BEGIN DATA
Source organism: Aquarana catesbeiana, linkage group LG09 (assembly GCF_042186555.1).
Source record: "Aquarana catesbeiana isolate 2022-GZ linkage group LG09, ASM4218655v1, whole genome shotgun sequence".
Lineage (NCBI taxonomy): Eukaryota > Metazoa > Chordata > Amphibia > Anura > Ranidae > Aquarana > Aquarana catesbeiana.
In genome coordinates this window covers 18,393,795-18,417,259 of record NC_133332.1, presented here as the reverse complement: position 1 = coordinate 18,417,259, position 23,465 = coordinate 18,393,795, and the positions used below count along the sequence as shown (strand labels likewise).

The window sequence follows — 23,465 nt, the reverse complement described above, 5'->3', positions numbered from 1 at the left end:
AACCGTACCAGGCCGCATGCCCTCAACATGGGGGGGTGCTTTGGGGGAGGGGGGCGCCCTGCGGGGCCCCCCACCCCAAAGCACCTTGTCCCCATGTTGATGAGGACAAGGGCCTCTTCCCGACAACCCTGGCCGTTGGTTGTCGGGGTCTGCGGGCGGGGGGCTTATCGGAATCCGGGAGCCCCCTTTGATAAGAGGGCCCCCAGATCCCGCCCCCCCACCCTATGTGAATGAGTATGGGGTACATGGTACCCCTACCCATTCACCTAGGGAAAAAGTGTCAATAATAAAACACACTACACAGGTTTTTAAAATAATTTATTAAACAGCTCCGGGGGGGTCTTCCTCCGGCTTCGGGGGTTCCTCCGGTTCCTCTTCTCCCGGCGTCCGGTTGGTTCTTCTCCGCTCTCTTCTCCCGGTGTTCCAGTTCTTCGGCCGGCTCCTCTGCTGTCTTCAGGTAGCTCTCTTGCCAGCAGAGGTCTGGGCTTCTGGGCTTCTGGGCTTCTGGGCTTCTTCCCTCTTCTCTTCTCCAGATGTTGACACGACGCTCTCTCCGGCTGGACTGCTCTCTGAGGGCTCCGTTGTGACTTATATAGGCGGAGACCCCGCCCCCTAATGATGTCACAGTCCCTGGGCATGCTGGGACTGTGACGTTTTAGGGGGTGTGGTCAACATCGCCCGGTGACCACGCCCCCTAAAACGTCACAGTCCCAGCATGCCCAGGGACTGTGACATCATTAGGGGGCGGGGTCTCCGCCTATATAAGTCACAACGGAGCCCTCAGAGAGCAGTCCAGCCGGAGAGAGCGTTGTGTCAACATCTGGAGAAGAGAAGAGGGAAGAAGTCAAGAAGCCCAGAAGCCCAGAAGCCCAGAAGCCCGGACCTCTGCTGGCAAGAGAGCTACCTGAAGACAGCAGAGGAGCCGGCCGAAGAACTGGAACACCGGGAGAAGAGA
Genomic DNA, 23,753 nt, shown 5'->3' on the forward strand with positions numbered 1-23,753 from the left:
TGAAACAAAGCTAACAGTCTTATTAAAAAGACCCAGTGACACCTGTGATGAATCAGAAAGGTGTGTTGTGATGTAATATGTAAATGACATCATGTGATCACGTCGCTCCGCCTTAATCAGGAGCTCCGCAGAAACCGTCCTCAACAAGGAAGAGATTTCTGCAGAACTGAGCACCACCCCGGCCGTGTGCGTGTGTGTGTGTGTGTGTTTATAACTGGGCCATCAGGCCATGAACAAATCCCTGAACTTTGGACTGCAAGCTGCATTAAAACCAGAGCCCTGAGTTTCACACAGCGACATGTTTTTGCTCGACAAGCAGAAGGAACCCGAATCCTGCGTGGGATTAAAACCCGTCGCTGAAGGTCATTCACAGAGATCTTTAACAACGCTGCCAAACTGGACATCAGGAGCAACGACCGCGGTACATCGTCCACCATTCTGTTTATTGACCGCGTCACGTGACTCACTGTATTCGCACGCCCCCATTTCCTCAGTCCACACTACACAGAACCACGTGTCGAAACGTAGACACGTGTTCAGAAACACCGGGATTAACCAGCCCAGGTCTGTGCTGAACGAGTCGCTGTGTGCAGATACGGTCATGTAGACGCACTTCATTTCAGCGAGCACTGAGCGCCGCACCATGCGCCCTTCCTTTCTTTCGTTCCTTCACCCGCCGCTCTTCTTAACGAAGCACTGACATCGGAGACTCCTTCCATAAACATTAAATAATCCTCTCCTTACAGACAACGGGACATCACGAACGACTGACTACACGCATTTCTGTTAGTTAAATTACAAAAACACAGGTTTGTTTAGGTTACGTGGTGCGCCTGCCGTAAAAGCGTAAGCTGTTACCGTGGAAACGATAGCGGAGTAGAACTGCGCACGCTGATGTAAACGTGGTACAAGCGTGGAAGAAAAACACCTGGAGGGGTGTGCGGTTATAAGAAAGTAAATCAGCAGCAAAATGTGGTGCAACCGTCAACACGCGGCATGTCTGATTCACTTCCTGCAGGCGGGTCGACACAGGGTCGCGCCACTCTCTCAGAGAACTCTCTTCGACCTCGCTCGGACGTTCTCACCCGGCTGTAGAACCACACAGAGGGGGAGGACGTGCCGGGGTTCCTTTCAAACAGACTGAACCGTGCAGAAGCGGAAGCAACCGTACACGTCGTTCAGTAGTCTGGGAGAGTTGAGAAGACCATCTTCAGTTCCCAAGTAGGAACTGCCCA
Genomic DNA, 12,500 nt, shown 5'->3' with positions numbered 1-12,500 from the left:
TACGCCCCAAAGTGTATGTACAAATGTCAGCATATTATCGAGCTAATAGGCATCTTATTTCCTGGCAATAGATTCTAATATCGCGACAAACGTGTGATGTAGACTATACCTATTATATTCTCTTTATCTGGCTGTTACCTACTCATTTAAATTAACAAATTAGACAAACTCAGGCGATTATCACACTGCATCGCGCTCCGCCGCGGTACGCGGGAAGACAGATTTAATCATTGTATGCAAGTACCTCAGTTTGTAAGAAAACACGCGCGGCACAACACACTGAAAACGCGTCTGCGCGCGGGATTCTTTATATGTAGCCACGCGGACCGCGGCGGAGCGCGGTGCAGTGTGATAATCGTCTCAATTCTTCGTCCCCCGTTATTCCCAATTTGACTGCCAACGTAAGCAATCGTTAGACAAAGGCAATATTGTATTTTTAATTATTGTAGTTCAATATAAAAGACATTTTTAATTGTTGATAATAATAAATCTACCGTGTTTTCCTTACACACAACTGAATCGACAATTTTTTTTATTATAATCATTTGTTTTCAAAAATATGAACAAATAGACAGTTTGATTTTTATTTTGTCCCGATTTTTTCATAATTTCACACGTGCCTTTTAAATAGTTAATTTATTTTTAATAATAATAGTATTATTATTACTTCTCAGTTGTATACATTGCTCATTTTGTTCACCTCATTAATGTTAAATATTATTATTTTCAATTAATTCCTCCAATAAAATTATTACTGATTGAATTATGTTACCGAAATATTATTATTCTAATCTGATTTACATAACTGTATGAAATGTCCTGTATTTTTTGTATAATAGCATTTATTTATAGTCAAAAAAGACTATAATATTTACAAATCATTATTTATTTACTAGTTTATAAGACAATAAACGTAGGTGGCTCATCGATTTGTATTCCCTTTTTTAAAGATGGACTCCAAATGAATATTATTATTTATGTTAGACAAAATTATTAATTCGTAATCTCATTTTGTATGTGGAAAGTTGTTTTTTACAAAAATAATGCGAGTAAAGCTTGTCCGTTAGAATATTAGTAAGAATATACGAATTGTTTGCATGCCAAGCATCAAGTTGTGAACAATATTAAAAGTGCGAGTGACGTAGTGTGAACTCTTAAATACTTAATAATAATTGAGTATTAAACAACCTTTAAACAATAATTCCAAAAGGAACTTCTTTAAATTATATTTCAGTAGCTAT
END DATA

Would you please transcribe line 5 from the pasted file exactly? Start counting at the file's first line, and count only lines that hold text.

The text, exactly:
The window sequence follows — 23,465 nt, the reverse complement described above, 5'->3', positions numbered from 1 at the left end: